Since Russia’s annexation of Crimea, NATO has bolstered its presence in the Baltic region and is in significantly better position to defend the territorial integrity of its East European members. Brussels NATO summit declaration further promises to deliver on some of the deficiencies in the in defense posture such as military mobility and speed of rapid deployment forces. However, one should keep in mind that while military capability is of great importance, it alone does not deter an adversary. This effort has to be supported by words – an unambiguous and confident message conveyed to Russia about the severe consequences it would incur should it try to cross NATO’s Baltic line. In this regard, Donald Trump’s twitter feed has done a great disservice to the alliance as it constantly injects an element of uncertainty regarding Washington’s commitment to collective defense.
In the absence of the United States president’s personal leadership of NATO, middle powers should mobilize their efforts to convey a clear message of commitment to NATO’s eastern flank. Canada has already publicly announced that it is prepared to stay in Latvia “for the long term.” German Chancellor Angela Merkel, in her recent visit to deployed Bundeswehr soldiers in Lithuania, displayed equal determination to protect eastern allies. Efforts like these send a strong signal of solidarity among allies and lay the foundation for deterring Russia.
 See then Vice President Joe Biden’s statement in Latvia: “I want to make it absolutely clear to all the people in (the) Baltic states: we have pledged our sacred honor, the United States of America… to the NATO treaty and Article Five.” Deutsche Welle, “Biden to Baltics: don’t take Trump seriously, reaffirms US committment to NATO”, August 23, 2016, accessed August 24, 2016, https://www.dw.com/en/biden-to-baltics-dont-take-trump-seriously-reaffirms-us-committment-to-nato/a-19496087
 By contrast, Trump, in a New York Times interview, appeared to dismiss a foundational principle of United States national security policy, when he said if Russia attacked the Baltic states he would decide to come to their aid based on whether those countries “have fulfilled their obligations to us.” Joe Gould, “World Reacts to Trump’s Apparent Conditional Support for NATO Allies”, Defense News, July 21, 2016, accessed August 28, 2018, https://www.defensenews.com/pentagon/2016/07/21/world-reacts-to-trump-s-apparent-conditional-support-for-nato-allies/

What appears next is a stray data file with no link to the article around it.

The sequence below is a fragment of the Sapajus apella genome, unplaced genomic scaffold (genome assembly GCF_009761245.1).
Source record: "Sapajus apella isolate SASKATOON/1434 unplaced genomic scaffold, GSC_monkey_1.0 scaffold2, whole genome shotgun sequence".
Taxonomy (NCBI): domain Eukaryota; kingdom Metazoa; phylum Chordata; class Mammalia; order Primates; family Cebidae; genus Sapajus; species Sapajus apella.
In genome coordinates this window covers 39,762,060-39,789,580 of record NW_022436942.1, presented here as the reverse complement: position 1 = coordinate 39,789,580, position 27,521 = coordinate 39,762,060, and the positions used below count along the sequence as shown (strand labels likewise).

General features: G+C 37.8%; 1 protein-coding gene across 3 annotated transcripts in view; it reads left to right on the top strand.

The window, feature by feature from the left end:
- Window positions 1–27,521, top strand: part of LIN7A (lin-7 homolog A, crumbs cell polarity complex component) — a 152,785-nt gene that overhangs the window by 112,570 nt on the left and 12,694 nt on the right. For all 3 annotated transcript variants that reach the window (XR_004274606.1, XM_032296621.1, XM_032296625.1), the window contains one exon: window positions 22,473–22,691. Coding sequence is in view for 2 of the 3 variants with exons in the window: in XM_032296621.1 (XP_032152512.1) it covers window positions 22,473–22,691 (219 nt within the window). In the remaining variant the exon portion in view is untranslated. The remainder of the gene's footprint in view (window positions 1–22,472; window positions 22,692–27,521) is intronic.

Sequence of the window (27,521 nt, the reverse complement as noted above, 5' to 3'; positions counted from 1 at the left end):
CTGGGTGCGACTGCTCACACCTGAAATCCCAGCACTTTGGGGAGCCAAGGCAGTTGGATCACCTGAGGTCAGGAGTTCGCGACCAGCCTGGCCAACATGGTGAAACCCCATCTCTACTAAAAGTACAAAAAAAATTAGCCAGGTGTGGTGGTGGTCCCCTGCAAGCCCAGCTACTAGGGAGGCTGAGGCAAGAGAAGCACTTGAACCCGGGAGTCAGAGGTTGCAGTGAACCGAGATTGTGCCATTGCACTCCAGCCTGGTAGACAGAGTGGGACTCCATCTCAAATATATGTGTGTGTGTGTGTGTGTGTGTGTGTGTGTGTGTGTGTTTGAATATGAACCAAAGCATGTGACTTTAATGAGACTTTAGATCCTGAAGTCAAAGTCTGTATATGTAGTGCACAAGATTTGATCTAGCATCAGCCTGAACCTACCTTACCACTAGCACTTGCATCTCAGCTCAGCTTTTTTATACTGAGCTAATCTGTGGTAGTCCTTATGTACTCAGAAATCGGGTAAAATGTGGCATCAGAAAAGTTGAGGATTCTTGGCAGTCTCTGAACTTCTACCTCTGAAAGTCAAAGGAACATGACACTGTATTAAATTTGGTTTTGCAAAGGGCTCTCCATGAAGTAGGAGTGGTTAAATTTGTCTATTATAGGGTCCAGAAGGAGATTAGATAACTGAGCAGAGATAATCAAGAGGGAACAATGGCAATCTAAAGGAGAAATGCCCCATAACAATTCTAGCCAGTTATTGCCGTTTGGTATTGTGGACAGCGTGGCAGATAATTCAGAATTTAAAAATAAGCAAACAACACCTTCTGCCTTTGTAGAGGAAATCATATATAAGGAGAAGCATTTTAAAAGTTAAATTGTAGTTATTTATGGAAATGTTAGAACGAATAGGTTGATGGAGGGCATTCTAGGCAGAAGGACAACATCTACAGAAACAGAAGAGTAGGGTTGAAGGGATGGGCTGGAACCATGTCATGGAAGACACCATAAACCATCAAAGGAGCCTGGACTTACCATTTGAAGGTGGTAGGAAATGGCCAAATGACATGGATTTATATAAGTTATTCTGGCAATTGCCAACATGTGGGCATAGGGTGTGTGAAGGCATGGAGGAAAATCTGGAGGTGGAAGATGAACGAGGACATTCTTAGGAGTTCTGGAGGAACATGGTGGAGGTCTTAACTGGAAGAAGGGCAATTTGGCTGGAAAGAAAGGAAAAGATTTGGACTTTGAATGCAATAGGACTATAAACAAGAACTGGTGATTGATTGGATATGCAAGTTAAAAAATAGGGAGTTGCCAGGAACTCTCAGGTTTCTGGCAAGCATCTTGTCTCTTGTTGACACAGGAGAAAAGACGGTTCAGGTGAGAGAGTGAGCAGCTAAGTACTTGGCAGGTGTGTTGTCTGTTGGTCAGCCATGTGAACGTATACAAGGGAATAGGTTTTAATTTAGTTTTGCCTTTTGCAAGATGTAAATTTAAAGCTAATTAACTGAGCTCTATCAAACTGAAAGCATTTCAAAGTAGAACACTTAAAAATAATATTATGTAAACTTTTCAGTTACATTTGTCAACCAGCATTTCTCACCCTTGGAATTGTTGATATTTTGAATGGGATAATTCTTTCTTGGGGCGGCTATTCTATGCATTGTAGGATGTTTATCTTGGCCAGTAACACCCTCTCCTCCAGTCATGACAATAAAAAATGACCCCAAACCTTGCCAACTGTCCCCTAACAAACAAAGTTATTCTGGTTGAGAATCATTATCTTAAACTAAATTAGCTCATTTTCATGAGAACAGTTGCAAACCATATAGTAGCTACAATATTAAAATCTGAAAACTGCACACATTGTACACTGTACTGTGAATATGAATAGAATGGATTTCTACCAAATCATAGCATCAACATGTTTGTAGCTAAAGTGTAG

See, for example, his comments a summer 2018 rally: “Our allies in many cases were worse than our enemies.” C-Span, “President Trump Remarks at Rally in Great Falls, Montana”, July 6, 2018, accessed August 28, 2018, https://www.c-span.org/video/?c4738706/president-trump-remarks-rally-great-falls-montana
 Milan Kundera, The Curtain (New York: Harper Collins, 2007).
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 Leta, “Canada extends leadership of NATO battlegroup in Latvia for four years”, July 10, 2018, accessed September 15, 2018, http://www.leta.lv/eng/home/important/133EEE67-0AC2-6E8B-D1D9-B9E2C5B90CA8/
 James Geary, “Yes, We Have No Army”, TIME, November 17, 2002, accessed September 15, 2018, http://content.time.com/time/magazine/article/0,9171,391500,00.html
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 Countries like Ukraine and Georgia have very similar post-Soviet pasts as well as sizeable Russian ethnic minorities. However, the Baltics joined NATO in 2004 and have not ended up in any direct conflicts with Russia; meanwhile, Ukraine and Georgia, both non-NATO countries, have both had direct conflicts with Russia.
 Nicholas Burns, “Assessing the Value of the NATO Alliance”, Prepared statement Before the
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 See, for example, Pew research that finds “In Western European countries, confidence in the US president has declined sharply.” Jacob Poushter and Kristen Bialik, “Around the world, favorability of the US and confidence in its president decline”, Pew Research Center, June 26, 2017, accessed July 23, 2017, http://www.pewresearch.org/fact-tank/2017/06/26/around-the-world-favorability-of-u-s-and-confidence-in-its-president-decline/
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 George H. W. Bush & Brent Scowcroft, A World Transformed (New York: Alfred A. Knopf, 1998). P. 196.
 George Bush, “Public Papers of the Presidents of the United States”, Book 2, September 2, 1991, P. 1103, https://quod.lib.umich.edu/p/ppotpus/4733017.1991.002?view=toc